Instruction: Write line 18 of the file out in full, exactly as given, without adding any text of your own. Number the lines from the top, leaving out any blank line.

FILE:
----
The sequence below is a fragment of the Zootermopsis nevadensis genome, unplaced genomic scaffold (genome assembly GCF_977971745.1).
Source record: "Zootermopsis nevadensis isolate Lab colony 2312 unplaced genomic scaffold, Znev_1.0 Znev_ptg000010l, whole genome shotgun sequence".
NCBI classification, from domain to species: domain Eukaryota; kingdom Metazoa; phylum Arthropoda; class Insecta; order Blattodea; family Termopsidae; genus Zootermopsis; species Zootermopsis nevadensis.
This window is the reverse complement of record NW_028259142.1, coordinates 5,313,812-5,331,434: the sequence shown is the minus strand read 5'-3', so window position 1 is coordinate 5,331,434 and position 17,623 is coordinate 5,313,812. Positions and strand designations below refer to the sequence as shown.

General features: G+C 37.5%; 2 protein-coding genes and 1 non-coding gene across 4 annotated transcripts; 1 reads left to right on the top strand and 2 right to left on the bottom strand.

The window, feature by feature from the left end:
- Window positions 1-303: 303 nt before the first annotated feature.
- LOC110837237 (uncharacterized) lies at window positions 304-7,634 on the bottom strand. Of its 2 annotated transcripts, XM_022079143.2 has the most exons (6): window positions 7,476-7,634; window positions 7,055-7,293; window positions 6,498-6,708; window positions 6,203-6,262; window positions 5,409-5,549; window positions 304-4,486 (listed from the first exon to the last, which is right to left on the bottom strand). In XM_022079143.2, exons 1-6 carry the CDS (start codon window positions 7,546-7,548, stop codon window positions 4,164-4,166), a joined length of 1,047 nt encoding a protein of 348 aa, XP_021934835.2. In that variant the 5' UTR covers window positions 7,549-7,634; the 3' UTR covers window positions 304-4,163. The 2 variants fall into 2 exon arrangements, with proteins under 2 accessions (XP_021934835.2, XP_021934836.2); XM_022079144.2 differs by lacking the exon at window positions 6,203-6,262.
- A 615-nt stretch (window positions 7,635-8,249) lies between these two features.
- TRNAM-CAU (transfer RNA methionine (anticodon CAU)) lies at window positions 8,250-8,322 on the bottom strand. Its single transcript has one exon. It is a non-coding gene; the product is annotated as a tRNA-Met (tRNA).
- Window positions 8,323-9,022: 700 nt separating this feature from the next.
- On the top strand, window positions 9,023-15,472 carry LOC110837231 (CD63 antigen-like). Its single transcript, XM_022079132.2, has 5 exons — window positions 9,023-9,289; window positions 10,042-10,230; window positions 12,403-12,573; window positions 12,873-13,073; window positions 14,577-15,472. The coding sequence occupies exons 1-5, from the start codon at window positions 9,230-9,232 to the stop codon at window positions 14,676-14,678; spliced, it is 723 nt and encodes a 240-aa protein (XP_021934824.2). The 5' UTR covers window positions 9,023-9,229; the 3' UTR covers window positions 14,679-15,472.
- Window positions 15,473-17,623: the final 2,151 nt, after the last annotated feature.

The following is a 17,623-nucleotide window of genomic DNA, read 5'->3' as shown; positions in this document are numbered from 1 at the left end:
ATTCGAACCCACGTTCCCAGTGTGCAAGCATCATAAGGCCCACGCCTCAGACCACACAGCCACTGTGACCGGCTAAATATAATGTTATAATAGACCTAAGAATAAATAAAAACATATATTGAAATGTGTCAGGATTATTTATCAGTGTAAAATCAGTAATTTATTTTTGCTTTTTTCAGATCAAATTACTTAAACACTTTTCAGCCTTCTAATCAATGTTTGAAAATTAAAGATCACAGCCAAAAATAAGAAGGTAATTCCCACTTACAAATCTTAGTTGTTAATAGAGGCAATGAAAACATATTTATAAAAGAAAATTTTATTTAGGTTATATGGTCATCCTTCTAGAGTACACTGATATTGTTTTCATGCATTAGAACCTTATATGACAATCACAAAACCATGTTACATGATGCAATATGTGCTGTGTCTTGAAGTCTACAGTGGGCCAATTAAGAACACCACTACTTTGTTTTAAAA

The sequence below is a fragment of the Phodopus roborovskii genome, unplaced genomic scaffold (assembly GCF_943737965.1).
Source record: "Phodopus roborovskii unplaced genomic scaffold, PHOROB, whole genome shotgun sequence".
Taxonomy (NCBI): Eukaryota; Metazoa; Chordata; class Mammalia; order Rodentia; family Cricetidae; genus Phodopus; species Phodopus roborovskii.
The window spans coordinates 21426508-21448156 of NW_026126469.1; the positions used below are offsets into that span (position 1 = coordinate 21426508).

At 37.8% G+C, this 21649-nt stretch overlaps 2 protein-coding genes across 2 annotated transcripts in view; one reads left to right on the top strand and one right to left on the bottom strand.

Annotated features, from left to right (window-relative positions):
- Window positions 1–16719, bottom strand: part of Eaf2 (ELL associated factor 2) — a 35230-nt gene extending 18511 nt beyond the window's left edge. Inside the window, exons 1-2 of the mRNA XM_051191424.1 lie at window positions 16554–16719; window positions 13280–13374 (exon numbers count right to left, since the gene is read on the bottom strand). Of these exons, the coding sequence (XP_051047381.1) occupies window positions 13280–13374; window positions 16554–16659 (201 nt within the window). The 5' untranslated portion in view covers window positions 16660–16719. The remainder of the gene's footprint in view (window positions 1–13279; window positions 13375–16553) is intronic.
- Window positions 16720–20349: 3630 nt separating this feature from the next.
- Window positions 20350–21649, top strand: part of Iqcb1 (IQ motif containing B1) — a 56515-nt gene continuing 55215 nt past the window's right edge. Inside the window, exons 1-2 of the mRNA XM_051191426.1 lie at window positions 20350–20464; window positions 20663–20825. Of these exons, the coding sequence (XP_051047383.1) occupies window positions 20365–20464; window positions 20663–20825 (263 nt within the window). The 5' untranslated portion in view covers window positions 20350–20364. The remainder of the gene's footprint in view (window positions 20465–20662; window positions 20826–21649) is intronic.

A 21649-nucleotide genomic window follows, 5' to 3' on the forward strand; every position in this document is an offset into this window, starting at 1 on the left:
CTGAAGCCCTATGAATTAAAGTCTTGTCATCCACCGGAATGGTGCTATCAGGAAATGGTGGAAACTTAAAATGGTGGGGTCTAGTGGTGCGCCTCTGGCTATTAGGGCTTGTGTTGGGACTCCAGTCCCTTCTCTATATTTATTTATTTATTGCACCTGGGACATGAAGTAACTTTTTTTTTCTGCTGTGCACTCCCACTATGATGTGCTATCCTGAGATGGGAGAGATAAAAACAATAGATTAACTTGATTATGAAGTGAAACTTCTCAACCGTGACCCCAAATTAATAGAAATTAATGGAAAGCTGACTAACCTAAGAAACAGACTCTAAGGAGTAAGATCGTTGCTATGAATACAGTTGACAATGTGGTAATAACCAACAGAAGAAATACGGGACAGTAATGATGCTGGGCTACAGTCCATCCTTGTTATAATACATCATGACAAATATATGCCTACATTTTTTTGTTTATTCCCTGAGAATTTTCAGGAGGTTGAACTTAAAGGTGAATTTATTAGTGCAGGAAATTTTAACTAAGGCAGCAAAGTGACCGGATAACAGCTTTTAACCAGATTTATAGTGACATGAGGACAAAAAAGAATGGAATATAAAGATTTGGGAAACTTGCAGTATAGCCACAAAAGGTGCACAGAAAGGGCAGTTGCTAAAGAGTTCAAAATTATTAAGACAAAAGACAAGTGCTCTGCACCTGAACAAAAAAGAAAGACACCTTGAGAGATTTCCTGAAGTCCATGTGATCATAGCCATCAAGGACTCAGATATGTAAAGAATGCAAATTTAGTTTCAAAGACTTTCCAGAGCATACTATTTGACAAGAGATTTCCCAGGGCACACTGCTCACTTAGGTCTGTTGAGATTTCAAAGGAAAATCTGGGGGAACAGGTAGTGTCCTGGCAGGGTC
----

Taxonomy (NCBI): Eukaryota; Metazoa; Chordata; class Mammalia; order Rodentia; family Cricetidae; genus Phodopus; species Phodopus roborovskii.